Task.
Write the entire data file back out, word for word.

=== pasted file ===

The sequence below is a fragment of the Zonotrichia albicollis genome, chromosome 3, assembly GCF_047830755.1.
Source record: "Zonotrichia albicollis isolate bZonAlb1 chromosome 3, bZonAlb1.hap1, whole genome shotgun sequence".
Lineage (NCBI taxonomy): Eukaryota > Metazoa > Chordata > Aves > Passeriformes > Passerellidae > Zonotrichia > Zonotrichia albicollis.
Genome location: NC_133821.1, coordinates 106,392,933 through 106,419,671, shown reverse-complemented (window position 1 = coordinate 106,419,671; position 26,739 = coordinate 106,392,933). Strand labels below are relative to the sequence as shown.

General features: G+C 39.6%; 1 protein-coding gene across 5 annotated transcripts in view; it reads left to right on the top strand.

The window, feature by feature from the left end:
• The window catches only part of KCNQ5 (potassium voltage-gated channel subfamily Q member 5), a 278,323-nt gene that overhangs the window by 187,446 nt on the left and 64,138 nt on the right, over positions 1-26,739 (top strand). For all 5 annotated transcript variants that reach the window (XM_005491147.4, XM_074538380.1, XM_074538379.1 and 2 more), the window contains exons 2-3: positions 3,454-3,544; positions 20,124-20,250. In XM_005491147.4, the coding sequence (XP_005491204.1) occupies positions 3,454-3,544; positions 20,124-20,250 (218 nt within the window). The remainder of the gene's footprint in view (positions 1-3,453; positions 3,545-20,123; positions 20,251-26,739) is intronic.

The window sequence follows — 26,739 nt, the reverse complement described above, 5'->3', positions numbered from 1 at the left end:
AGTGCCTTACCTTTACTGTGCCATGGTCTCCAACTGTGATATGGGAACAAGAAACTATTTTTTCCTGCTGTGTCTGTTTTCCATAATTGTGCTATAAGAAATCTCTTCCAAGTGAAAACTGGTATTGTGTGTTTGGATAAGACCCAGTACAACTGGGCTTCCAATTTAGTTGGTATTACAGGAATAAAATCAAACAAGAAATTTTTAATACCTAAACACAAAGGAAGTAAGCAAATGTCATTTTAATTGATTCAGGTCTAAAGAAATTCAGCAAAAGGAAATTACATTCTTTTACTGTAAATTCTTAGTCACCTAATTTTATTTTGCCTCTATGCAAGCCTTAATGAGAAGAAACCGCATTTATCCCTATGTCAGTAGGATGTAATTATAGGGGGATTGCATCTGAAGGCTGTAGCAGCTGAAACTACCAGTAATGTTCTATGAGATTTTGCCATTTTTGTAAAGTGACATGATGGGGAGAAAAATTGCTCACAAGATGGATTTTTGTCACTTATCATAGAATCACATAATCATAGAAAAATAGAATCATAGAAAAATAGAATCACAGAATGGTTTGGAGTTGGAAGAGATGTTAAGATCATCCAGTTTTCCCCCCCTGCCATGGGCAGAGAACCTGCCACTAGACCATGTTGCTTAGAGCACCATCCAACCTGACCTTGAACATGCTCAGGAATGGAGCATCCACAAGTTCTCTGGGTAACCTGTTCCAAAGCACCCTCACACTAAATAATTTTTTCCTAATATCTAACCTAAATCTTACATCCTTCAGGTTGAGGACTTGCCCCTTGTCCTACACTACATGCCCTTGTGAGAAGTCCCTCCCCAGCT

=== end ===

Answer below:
The sequence below is a fragment of the Zonotrichia albicollis genome, chromosome 3, assembly GCF_047830755.1.
Source record: "Zonotrichia albicollis isolate bZonAlb1 chromosome 3, bZonAlb1.hap1, whole genome shotgun sequence".
Lineage (NCBI taxonomy): Eukaryota > Metazoa > Chordata > Aves > Passeriformes > Passerellidae > Zonotrichia > Zonotrichia albicollis.
Genome location: NC_133821.1, coordinates 106,392,933 through 106,419,671, shown reverse-complemented (window position 1 = coordinate 106,419,671; position 26,739 = coordinate 106,392,933). Strand labels below are relative to the sequence as shown.

General features: G+C 39.6%; 1 protein-coding gene across 5 annotated transcripts in view; it reads left to right on the top strand.

The window, feature by feature from the left end:
• The window catches only part of KCNQ5 (potassium voltage-gated channel subfamily Q member 5), a 278,323-nt gene that overhangs the window by 187,446 nt on the left and 64,138 nt on the right, over positions 1-26,739 (top strand). For all 5 annotated transcript variants that reach the window (XM_005491147.4, XM_074538380.1, XM_074538379.1 and 2 more), the window contains exons 2-3: positions 3,454-3,544; positions 20,124-20,250. In XM_005491147.4, the coding sequence (XP_005491204.1) occupies positions 3,454-3,544; positions 20,124-20,250 (218 nt within the window). The remainder of the gene's footprint in view (positions 1-3,453; positions 3,545-20,123; positions 20,251-26,739) is intronic.

The window sequence follows — 26,739 nt, the reverse complement described above, 5'->3', positions numbered from 1 at the left end:
AGTGCCTTACCTTTACTGTGCCATGGTCTCCAACTGTGATATGGGAACAAGAAACTATTTTTTCCTGCTGTGTCTGTTTTCCATAATTGTGCTATAAGAAATCTCTTCCAAGTGAAAACTGGTATTGTGTGTTTGGATAAGACCCAGTACAACTGGGCTTCCAATTTAGTTGGTATTACAGGAATAAAATCAAACAAGAAATTTTTAATACCTAAACACAAAGGAAGTAAGCAAATGTCATTTTAATTGATTCAGGTCTAAAGAAATTCAGCAAAAGGAAATTACATTCTTTTACTGTAAATTCTTAGTCACCTAATTTTATTTTGCCTCTATGCAAGCCTTAATGAGAAGAAACCGCATTTATCCCTATGTCAGTAGGATGTAATTATAGGGGGATTGCATCTGAAGGCTGTAGCAGCTGAAACTACCAGTAATGTTCTATGAGATTTTGCCATTTTTGTAAAGTGACATGATGGGGAGAAAAATTGCTCACAAGATGGATTTTTGTCACTTATCATAGAATCACATAATCATAGAAAAATAGAATCATAGAAAAATAGAATCACAGAATGGTTTGGAGTTGGAAGAGATGTTAAGATCATCCAGTTTTCCCCCCCTGCCATGGGCAGAGAACCTGCCACTAGACCATGTTGCTTAGAGCACCATCCAACCTGACCTTGAACATGCTCAGGAATGGAGCATCCACAAGTTCTCTGGGTAACCTGTTCCAAAGCACCCTCACACTAAATAATTTTTTCCTAATATCTAACCTAAATCTTACATCCTTCAGGTTGAGGACTTGCCCCTTGTCCTACACTACATGCCCTTGTGAGAAGTCCCTCCCCAGCT